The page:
Thanksgiving falls this week. At this time of year, our televisions and social media feeds are awash with images of a very similar feast to our own on Christmas Day, with the traditional roast turkey taking centre stage along with all the trimmings.
But, one dish has stood out to me since I was a child, when I watched American families on sitcoms gathering around a toasted marshmallow-topped sweet potato casserole. It seems bizarre to mix such a sweet fluffy topping with gravy and turkey, but it does work, to an extent. After all, the gaminess of turkey always balances nicely with slightly sweet cranberry sauce. Sweet potatoes are, like their name suggests, naturally sacchariferous. Along with some seasonal spices like cinnamon and nutmeg, it brings a more natural, softer sweetness.
When attempting to make a version of this unusual dish myself, I trawled through recipes that insisted a cup full of brown sugar was necessary, but a little maple syrup is enough, especially with that blanket of charred marshmallows on top. I love a Yotam Ottolenghi recipe that adds maple syrup, butter and cumin to sweet potatoes. The combination of earthy smoky cumin is so delicious with that sweetness. I was tempted to use it here too, but held off due to the marshmallow (which are optional – you can leave those out too if you would prefer).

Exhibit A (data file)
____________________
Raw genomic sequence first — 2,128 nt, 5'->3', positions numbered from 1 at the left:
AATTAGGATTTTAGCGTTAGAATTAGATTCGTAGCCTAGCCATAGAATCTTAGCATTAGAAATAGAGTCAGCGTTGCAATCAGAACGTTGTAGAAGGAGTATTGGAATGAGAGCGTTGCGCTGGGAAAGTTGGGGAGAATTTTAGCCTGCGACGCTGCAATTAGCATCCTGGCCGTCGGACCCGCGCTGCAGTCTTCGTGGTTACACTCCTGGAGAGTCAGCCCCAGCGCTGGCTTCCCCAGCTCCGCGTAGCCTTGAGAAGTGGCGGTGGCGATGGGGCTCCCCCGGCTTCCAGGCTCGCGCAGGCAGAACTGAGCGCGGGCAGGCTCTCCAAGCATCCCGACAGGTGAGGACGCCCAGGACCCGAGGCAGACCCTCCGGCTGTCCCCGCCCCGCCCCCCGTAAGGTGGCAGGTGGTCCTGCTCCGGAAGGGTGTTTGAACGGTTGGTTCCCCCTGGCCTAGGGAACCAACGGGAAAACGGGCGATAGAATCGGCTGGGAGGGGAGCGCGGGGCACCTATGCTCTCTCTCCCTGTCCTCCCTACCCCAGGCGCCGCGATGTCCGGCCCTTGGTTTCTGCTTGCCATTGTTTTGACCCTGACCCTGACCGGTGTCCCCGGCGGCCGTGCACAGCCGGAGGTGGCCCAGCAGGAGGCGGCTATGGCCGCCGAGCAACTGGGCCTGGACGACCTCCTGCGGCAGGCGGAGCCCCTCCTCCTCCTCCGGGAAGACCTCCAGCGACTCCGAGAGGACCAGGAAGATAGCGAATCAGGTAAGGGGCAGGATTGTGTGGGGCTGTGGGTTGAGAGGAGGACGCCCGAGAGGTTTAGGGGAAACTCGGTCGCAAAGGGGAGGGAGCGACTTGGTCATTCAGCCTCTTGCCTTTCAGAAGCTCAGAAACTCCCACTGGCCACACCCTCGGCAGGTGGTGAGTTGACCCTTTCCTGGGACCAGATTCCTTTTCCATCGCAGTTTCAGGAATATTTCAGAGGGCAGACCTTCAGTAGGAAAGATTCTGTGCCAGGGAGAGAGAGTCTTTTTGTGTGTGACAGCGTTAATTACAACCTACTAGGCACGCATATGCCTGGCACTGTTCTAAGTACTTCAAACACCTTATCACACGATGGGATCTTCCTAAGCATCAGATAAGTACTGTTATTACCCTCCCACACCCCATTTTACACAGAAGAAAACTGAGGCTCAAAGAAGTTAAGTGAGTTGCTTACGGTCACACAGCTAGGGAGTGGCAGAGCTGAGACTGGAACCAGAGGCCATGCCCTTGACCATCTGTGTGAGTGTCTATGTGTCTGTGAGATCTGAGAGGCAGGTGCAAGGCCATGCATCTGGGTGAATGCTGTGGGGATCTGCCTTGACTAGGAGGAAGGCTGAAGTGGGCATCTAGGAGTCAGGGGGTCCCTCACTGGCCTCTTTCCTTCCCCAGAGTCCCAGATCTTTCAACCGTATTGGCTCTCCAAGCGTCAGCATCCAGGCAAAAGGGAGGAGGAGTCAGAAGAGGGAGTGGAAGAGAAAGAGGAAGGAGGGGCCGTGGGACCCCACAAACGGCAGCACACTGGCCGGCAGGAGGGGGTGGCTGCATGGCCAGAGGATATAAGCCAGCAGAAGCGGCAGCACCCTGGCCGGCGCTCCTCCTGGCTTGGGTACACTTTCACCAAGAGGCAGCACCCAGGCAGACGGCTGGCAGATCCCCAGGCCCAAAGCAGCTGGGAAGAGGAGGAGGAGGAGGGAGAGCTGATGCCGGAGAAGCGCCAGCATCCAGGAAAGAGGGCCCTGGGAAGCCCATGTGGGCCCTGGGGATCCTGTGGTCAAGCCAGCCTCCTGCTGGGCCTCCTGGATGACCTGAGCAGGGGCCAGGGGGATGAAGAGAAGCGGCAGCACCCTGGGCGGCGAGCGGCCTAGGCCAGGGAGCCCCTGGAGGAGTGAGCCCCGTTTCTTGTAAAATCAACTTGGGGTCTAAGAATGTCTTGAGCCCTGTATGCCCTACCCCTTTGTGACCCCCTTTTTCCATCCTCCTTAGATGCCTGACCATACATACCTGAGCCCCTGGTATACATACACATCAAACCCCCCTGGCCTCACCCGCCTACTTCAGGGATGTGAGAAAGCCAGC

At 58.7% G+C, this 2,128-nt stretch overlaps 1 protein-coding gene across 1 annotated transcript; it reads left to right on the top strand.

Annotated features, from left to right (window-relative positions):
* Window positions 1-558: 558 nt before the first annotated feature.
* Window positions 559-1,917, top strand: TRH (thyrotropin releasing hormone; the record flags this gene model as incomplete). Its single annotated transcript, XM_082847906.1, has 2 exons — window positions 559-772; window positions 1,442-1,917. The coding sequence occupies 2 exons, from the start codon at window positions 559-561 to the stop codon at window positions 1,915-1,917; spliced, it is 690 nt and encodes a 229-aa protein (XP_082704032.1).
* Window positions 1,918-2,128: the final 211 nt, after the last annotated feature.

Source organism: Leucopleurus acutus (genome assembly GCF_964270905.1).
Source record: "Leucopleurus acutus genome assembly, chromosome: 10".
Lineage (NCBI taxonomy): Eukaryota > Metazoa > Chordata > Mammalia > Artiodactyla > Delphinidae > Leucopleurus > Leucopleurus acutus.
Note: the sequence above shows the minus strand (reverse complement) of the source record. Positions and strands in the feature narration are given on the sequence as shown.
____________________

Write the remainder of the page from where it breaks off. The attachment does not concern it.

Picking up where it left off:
For some added texture I toasted buttery pecans and encrusted them in a dark caramel spiked with rosemary. These pecans are addictive and worth making on their own – perfect for adorning a cheese board over the festive period. Add a pinch of smoked paprika or garam masala for even more flavour.
Lilly’s Kitchen Tips
- Keep the cooking water from vegetables like sweet potato, peas and carrots. It is perfect for adding to soup, sauces or gravies, and retains so much flavour and nutrients.
- Make sweet potato purée ahead of time as it freezes well. You can also add butternut squash or pumpkin.
- Rosemary is one of my favourite herbs at this time of year, perfect for decorating both sweet and savoury dishes. It is quite hardy and grows really well in Ireland. Keep a plant on your kitchen windowsill and plant outdoors in spring.